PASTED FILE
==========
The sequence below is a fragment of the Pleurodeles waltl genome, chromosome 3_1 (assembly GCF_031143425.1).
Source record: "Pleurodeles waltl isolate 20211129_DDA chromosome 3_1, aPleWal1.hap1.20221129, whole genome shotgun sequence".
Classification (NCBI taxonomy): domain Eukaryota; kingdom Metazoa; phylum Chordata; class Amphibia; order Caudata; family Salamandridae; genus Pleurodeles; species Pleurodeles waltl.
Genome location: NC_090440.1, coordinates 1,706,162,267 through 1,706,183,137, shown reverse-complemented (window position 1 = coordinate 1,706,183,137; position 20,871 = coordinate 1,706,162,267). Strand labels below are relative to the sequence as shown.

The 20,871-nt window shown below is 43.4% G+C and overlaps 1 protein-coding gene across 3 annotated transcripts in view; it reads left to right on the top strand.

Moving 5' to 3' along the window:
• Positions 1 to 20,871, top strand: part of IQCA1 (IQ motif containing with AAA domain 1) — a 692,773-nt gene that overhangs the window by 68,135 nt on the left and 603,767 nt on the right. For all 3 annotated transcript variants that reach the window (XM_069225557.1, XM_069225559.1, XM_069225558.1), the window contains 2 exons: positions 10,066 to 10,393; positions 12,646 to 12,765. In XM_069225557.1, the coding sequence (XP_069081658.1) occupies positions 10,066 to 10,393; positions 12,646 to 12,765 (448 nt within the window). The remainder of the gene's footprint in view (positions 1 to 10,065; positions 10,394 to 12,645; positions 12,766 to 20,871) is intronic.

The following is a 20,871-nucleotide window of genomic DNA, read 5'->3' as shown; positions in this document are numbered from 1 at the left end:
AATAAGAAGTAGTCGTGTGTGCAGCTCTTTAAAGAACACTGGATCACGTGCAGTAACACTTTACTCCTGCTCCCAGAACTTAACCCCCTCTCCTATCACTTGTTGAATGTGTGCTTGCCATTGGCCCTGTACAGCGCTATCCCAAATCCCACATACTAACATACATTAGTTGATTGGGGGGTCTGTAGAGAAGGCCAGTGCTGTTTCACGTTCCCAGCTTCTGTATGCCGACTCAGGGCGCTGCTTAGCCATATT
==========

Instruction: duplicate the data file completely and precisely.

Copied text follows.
The sequence below is a fragment of the Pleurodeles waltl genome, chromosome 3_1 (assembly GCF_031143425.1).
Source record: "Pleurodeles waltl isolate 20211129_DDA chromosome 3_1, aPleWal1.hap1.20221129, whole genome shotgun sequence".
Classification (NCBI taxonomy): domain Eukaryota; kingdom Metazoa; phylum Chordata; class Amphibia; order Caudata; family Salamandridae; genus Pleurodeles; species Pleurodeles waltl.
Genome location: NC_090440.1, coordinates 1,706,162,267 through 1,706,183,137, shown reverse-complemented (window position 1 = coordinate 1,706,183,137; position 20,871 = coordinate 1,706,162,267). Strand labels below are relative to the sequence as shown.

The 20,871-nt window shown below is 43.4% G+C and overlaps 1 protein-coding gene across 3 annotated transcripts in view; it reads left to right on the top strand.

Moving 5' to 3' along the window:
• Positions 1 to 20,871, top strand: part of IQCA1 (IQ motif containing with AAA domain 1) — a 692,773-nt gene that overhangs the window by 68,135 nt on the left and 603,767 nt on the right. For all 3 annotated transcript variants that reach the window (XM_069225557.1, XM_069225559.1, XM_069225558.1), the window contains 2 exons: positions 10,066 to 10,393; positions 12,646 to 12,765. In XM_069225557.1, the coding sequence (XP_069081658.1) occupies positions 10,066 to 10,393; positions 12,646 to 12,765 (448 nt within the window). The remainder of the gene's footprint in view (positions 1 to 10,065; positions 10,394 to 12,645; positions 12,766 to 20,871) is intronic.

The following is a 20,871-nucleotide window of genomic DNA, read 5'->3' as shown; positions in this document are numbered from 1 at the left end:
AATAAGAAGTAGTCGTGTGTGCAGCTCTTTAAAGAACACTGGATCACGTGCAGTAACACTTTACTCCTGCTCCCAGAACTTAACCCCCTCTCCTATCACTTGTTGAATGTGTGCTTGCCATTGGCCCTGTACAGCGCTATCCCAAATCCCACATACTAACATACATTAGTTGATTGGGGGGTCTGTAGAGAAGGCCAGTGCTGTTTCACGTTCCCAGCTTCTGTATGCCGACTCAGGGCGCTGCTTAGCCATATT